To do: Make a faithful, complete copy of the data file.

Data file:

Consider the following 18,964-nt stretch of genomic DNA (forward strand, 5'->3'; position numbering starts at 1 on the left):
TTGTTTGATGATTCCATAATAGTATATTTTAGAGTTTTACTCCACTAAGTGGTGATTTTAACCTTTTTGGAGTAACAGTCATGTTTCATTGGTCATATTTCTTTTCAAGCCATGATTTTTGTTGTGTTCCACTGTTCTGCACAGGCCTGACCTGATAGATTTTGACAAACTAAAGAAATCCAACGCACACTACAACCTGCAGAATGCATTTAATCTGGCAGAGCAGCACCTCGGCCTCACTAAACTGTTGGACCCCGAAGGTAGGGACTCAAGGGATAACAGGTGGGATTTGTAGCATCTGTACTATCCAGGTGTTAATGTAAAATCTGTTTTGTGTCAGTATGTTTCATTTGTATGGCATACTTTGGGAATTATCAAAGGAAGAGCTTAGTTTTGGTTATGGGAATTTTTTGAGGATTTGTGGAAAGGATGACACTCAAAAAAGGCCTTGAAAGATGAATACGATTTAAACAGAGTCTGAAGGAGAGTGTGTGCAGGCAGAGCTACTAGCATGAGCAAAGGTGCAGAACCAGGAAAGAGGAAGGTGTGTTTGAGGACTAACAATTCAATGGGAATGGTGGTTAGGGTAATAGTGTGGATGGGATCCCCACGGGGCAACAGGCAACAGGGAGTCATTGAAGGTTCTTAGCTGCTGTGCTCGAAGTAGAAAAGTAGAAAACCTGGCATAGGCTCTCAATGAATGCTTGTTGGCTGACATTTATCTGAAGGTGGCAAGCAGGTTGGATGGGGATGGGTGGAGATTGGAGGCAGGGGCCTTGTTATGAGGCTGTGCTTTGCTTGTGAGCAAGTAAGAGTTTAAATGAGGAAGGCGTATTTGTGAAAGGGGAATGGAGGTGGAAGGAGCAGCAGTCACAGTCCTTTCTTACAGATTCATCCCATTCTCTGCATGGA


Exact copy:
Consider the following 18,964-nt stretch of genomic DNA (forward strand, 5'->3'; position numbering starts at 1 on the left):
TTGTTTGATGATTCCATAATAGTATATTTTAGAGTTTTACTCCACTAAGTGGTGATTTTAACCTTTTTGGAGTAACAGTCATGTTTCATTGGTCATATTTCTTTTCAAGCCATGATTTTTGTTGTGTTCCACTGTTCTGCACAGGCCTGACCTGATAGATTTTGACAAACTAAAGAAATCCAACGCACACTACAACCTGCAGAATGCATTTAATCTGGCAGAGCAGCACCTCGGCCTCACTAAACTGTTGGACCCCGAAGGTAGGGACTCAAGGGATAACAGGTGGGATTTGTAGCATCTGTACTATCCAGGTGTTAATGTAAAATCTGTTTTGTGTCAGTATGTTTCATTTGTATGGCATACTTTGGGAATTATCAAAGGAAGAGCTTAGTTTTGGTTATGGGAATTTTTTGAGGATTTGTGGAAAGGATGACACTCAAAAAAGGCCTTGAAAGATGAATACGATTTAAACAGAGTCTGAAGGAGAGTGTGTGCAGGCAGAGCTACTAGCATGAGCAAAGGTGCAGAACCAGGAAAGAGGAAGGTGTGTTTGAGGACTAACAATTCAATGGGAATGGTGGTTAGGGTAATAGTGTGGATGGGATCCCCACGGGGCAACAGGCAACAGGGAGTCATTGAAGGTTCTTAGCTGCTGTGCTCGAAGTAGAAAAGTAGAAAACCTGGCATAGGCTCTCAATGAATGCTTGTTGGCTGACATTTATCTGAAGGTGGCAAGCAGGTTGGATGGGGATGGGTGGAGATTGGAGGCAGGGGCCTTGTTATGAGGCTGTGCTTTGCTTGTGAGCAAGTAAGAGTTTAAATGAGGAAGGCGTATTTGTGAAAGGGGAATGGAGGTGGAAGGAGCAGCAGTCACAGTCCTTTCTTACAGATTCATCCCATTCTCTGCATGGA